I think IT professionals have it a bit harder than other kinds of professionals when it comes to interacting with friends and relatives. Firstly, computer problems occur more frequently than legal or medical problems, so from the start there’s more chances for people to want advice/help on that kind of stuff. In addition, since a lot of computer problems might actually be basic or nonessential stuff rather than emergencies (i.e. think designing a website vs. being sued or a broken leg), there’s more of an incentive to go find that friend/relative who’s “good with computers” rather than shell out hundreds of dollars for someone else.
For more blue collar professionals like plumbers, electricians, and HVAC workers, I think those kinds of problems are either so simple that people are generally able to solve them on their own (i.e. using a plunger on a toilet, replacing a lightbulb) or so complex that they have no choice but to pay another professional. That kind of skill also just seems rarer: I don’t have a friend who’s “good with pipes”, but everybody knows someone who is “good with computers” even if they’re not an IT professional.
Finally, other professions seen to be generally stricter in how they do things on the side for free. Doctors can’t just perform surgeries on their friends to be nice: they need full hospital facilities and support staff for that, so they’ll never be asked “Hey can you stitch up this cut?” the way an IT person will be asked “Can you help me make my website?”. They need to meticulously document everything and be careful to do things the right way, lest a malpractice suit or medical board inquiry come their way. Lawyers in particular can be cagey: even something as simple as giving advice creates a confidential relationship with vast implications, so those in the legal profession can’t just solve a friend’s traffic ticket the way an IT person may spend an hour or two on the phone with their friend over a Blue Screen of Death.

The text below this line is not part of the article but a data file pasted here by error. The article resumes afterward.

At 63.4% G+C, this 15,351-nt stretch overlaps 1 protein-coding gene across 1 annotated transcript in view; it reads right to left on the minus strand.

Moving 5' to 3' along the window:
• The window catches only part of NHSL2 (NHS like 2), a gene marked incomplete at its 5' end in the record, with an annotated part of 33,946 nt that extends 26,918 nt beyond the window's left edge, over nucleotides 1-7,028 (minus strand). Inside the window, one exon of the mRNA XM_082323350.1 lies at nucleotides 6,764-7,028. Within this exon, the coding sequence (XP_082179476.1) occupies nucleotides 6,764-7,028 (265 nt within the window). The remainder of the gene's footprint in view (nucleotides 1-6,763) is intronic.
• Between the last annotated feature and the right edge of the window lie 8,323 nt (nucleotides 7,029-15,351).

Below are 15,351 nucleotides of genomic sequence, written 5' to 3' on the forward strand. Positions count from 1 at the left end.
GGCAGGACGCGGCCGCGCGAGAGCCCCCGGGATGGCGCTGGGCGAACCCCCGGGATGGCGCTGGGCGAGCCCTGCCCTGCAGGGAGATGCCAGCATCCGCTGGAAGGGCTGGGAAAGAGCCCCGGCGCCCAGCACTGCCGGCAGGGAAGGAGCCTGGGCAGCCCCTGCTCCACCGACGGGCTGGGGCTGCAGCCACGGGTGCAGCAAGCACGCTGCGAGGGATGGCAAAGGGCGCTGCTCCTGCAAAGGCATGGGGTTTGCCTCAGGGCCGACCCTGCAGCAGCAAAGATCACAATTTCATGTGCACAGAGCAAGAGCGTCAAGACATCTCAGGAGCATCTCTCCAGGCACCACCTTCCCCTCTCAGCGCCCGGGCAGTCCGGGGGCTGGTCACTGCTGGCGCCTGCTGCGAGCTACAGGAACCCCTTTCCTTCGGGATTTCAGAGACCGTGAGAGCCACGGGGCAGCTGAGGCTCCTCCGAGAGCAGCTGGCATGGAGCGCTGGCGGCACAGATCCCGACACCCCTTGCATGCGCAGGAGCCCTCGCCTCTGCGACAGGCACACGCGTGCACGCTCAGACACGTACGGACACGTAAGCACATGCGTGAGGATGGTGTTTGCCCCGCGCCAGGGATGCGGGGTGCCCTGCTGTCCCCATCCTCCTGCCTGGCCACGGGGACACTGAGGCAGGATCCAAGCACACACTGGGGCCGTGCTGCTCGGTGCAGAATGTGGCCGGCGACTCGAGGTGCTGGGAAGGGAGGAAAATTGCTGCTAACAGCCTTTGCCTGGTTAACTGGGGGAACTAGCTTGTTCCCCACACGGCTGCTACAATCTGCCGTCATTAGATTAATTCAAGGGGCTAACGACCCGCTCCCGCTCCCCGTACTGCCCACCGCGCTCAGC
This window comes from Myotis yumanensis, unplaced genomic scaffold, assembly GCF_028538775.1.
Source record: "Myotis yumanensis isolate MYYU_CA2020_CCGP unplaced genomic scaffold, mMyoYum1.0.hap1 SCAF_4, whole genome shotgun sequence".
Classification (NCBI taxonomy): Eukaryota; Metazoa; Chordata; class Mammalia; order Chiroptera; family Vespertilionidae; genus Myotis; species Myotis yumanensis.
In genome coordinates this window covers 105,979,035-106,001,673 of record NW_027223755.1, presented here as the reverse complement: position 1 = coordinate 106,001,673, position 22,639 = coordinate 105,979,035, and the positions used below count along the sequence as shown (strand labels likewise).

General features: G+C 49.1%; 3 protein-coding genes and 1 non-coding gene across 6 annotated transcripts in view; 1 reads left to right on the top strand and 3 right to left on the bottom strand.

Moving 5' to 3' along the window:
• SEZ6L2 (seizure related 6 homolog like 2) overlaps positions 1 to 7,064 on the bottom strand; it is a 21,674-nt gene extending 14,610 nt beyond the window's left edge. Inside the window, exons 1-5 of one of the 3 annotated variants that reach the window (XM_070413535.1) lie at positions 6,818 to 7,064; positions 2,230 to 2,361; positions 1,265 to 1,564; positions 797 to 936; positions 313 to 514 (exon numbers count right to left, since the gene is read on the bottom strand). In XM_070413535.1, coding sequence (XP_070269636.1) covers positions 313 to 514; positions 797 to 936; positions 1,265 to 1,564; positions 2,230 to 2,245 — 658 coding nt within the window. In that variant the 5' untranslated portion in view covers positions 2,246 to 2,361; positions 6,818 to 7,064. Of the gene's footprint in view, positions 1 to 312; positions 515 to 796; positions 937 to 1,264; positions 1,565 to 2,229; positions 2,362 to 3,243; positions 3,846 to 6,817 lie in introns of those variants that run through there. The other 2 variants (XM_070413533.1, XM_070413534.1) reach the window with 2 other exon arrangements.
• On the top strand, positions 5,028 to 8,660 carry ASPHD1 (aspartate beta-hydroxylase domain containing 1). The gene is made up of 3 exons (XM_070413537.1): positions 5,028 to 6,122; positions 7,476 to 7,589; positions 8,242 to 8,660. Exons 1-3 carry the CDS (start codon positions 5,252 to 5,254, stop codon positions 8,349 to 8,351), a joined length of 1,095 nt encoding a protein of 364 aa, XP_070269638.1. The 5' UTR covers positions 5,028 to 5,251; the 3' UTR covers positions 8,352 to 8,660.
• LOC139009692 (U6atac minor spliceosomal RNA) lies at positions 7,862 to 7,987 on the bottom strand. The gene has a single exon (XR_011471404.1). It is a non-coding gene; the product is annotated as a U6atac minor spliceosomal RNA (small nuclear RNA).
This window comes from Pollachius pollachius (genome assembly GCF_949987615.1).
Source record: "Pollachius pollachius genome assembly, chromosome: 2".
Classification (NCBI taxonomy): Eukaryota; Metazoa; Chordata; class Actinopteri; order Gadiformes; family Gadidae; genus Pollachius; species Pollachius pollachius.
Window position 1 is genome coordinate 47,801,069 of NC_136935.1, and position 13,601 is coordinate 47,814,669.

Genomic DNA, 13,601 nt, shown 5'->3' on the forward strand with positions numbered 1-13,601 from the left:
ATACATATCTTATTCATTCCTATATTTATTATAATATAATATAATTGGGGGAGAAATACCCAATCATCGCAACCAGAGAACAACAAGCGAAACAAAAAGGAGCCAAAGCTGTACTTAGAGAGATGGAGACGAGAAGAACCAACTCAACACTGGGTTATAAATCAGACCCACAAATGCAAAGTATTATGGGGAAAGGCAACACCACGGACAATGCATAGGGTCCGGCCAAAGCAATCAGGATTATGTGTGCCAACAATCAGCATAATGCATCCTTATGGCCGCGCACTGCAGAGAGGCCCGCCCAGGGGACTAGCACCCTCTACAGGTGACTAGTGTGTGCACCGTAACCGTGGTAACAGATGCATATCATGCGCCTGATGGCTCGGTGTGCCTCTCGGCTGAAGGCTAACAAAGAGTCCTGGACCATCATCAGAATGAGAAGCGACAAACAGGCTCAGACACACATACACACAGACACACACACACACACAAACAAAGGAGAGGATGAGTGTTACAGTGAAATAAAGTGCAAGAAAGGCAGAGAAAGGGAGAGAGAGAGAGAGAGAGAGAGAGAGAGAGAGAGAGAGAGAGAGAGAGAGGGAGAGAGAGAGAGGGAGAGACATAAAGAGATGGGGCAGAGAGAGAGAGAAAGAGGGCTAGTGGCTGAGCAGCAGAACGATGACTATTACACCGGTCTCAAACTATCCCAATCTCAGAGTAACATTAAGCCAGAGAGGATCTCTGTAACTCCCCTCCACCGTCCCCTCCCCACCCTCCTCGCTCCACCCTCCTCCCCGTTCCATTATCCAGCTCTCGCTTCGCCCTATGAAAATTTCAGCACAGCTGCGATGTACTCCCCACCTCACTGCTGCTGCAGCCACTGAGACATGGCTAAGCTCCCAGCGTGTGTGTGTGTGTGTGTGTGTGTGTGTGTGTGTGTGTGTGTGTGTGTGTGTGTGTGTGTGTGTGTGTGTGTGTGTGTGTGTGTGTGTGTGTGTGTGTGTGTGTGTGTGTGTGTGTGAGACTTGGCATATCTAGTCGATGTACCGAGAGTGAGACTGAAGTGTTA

6. Metaphors seem to be popular.
My experience with something like that was being told “Well if I know how to play the piano then I’m probably going to be better at playing the guitar than someone who has never played music in their life, so couldn’t you just try?”
5. Who has the time?
I’m a programmer so people think that exact sentiment. I know what they do for a living so I explain it to them in terms of their job. My aunt was a teacher her entire life so when she kept calling me for every little how do I do this on this website/software I explained it by asking her what her principal’s schedule was tomorrow? When are they in meetings and with who tomorrow at what time?
She finally clued in by saying “I don’t know it changes daily and I can only figure that out by taking the time to ask/investigate it”. I said exactly, I don’t know anywhere near everything about ‘computer stuff’ but I could figure it out if I spent a bunch of time looking into it and honestly I don’t have the time or energy to do this every other day.
4. They might even believe you.
“I’m not that great with tech, I just type my problems into google”
This seems like a good answer.
3. Keep it simple.
I mean, I pretty much understood it from how you just said it.
The people that ask you probably don’t understand how intricate a computer is so they see you as the magic computer man that can get things to work.
If the person asking is some friend or family member you could help them resolve the problem instead of doing for them, this may help them 1, understand how you can solve things and 2, demistify how a computer work.
2. Do you think Bill Gates really knows a lot about computers.
My parents: “computer is doing weird thing”
Me: writes their exact question on the google search bar and does what the first link says to do
Computer: stops doing weird thing
My parents: surprised pikachu
I do know a bit more about computers than the average person but I’m definitely no Bill Gates, lol
1. Confuse them into silence.
Don’t say you’re good at computers in the first place.
Be specific at what you good at. “I’m good with excel VBA and some aspects of python coding. I don’t quite know the rest”.
Anyone asking you for things out of scope ask them did you drill in’ stutter.
These are always sticky situations, I think, and there’s some good advice here!
If you have any more you think would be helpful, drop it in the comments!